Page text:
“Felt 3” was hands down one of the most important rap albums released in 2009. The perfect balance struck by Slug and MURS lyrically was ideally matched by production from Aesop Rock, creating a sonic masterpiece that will only improve as it ages. It seems Rhymesayers affiliates Grieves and Budo feel the same way, as they decided to pay tribute to this landmark tribute to Rosie Perez by taking some freely available acapellas and giving their own interpretations on the original versions. Reframing a classic used to be an act that took decades, but in our high speed digital times it makes sense for G&B to come back and do it only six months after the original. There’s no reason not to check it out – after all it’s FREE.
“Bass For Your Truck” is the first track to get the G&B touch, and while I’d be hard pressed to say you could improve a song I originally wrote “sound(s) better the more you crank it,” I can’t complain about their take on the instrumental. Aesop’s version is ambient, echoing, and a little bit eerie. G&B make it more electronic and the bass if anything it just a tad bit heavier. It’s similar to what happened when the already slamming “Jeep Ass Nigga” by Masta Ace was transformed into the bass vibrating “Born to Roll,” although the effect there was more dramatic due to a tempo change – here it stays the same as the original and remix are both about 3:20 in length.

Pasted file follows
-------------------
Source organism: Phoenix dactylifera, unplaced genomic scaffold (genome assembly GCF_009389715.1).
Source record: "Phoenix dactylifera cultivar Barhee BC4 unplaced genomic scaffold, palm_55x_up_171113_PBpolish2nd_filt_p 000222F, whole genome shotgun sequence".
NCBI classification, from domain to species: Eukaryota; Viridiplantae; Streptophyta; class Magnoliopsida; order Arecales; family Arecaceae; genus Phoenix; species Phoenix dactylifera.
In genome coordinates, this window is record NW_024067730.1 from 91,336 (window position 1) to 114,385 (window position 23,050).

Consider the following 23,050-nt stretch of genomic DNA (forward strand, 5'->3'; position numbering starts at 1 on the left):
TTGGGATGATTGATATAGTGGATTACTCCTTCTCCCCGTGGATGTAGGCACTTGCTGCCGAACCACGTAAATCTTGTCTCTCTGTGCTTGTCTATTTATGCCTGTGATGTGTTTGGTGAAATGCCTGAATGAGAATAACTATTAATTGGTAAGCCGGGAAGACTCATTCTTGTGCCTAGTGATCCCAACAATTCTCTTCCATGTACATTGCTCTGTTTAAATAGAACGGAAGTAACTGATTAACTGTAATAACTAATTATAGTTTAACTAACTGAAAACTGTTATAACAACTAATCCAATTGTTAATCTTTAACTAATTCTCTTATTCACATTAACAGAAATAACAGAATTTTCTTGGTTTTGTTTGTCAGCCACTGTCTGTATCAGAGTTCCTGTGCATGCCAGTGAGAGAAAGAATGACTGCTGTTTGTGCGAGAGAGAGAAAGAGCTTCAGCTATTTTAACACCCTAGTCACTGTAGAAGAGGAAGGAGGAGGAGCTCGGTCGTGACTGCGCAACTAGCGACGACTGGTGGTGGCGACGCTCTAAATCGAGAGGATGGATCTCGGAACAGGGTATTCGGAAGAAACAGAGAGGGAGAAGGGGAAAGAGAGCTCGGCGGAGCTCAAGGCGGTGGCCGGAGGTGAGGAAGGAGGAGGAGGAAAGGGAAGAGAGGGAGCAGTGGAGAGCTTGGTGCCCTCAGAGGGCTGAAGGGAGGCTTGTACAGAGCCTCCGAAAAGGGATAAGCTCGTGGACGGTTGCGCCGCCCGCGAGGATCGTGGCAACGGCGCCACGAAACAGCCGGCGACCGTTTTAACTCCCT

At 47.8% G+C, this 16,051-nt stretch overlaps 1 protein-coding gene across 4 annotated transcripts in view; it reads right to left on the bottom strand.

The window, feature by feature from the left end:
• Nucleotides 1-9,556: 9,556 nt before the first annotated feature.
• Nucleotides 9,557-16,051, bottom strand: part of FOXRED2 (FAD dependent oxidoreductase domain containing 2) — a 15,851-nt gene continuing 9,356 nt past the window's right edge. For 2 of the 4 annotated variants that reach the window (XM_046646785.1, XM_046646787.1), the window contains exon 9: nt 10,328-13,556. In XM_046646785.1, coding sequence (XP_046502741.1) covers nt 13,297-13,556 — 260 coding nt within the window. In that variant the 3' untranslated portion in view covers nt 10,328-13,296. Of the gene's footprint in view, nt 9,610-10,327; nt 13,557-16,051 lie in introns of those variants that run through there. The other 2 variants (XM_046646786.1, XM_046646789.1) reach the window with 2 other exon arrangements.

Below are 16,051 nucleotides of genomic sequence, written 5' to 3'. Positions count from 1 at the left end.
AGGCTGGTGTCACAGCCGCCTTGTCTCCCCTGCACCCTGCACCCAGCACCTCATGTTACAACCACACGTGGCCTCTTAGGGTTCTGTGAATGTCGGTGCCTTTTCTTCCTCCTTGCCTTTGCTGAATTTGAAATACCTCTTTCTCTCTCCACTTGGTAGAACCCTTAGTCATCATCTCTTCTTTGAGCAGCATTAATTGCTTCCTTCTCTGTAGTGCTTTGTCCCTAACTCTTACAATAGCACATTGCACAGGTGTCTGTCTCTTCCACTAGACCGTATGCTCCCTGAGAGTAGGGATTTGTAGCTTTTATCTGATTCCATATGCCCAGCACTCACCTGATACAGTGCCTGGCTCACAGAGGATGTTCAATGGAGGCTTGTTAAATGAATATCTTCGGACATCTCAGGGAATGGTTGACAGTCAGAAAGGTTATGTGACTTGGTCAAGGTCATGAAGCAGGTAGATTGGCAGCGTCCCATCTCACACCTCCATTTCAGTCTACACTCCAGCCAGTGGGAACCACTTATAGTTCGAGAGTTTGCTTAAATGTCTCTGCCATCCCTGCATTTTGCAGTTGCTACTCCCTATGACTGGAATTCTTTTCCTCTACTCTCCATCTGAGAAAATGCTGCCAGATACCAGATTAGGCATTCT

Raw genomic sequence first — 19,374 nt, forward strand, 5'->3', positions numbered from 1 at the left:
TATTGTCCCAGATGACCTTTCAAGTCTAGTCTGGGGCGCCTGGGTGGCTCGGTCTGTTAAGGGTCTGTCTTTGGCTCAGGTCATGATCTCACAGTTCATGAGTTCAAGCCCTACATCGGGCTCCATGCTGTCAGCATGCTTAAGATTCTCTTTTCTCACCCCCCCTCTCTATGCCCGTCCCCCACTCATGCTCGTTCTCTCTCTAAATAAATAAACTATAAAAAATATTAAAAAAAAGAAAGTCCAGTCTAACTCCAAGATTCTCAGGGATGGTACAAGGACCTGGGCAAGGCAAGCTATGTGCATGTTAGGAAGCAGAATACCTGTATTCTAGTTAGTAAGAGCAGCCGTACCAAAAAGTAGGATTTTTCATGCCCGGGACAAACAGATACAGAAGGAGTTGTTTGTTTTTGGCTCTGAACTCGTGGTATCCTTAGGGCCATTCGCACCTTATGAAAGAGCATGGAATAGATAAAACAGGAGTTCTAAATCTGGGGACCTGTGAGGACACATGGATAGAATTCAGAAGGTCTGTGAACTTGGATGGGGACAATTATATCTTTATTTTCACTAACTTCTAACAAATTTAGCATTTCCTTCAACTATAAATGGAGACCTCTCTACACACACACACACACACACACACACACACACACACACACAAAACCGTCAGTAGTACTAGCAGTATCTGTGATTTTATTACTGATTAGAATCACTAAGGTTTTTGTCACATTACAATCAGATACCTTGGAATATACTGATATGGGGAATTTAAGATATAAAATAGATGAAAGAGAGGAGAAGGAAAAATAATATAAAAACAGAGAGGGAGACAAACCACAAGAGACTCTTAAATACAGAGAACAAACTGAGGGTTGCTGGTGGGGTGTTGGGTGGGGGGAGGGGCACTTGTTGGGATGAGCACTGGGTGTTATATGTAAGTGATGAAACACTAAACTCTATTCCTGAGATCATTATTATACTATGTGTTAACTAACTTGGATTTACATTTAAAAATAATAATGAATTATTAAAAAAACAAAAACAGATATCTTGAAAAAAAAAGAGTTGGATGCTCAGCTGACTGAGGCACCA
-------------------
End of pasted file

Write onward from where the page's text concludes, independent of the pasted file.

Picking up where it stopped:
“Like You” also maintains the same length and tempo, but G&B’s revision is even more noticeable here. The original was fairly minimalistic in presentation, bringing the narcoleptic and slightly depressed delivery of Slug and MURS to the forefront. G&B flip the script and make it much more upbeat, happy-go-lucky and musical – a fun and bouncy song which had previously seemed almost dour. It’s remarkable considering nothing about the lyrics has been changed whatsoever.
Not every revision is a success. “Felt Chewed Up” was a gritty bruising attack on the audio canals punctuated by the matter of fact refrain “F-E-L-T, FELT FELT FELT” – a declaration of “real rap, raw beats, that bang in y’all streets.” G&B soften it up far too much in the verses, then try to overload it in the chorus, and miss on both marks. “Protagonist” becomes an outer space trippy pop tune where it originally been the album’s opening track, a chunky and funky rap from “your favorite group that wasn’t even a group” that set the tone for the entire CD and was anthemic in its declaration that Felt is “everything you love about rap in one disc.” G&B lose that cutting edge while trying to respect it.
Grieves and Budo close out better with their take on “Glory Burning,” and overall can’t be said to have ruined anything MURS and Slug originally did by giving it an alternate sound. It’s well and good to be fair but it also serves the reader to note that if you put the same five songs on this EP next to their contemporaries on the original release, you’d prefer the Aesop Rock version in almost every case. Then again it would have been exceedingly difficult for ANY artist to top what was almost a flawless classic, so you can respect the moxie of G&B for trying in the first place.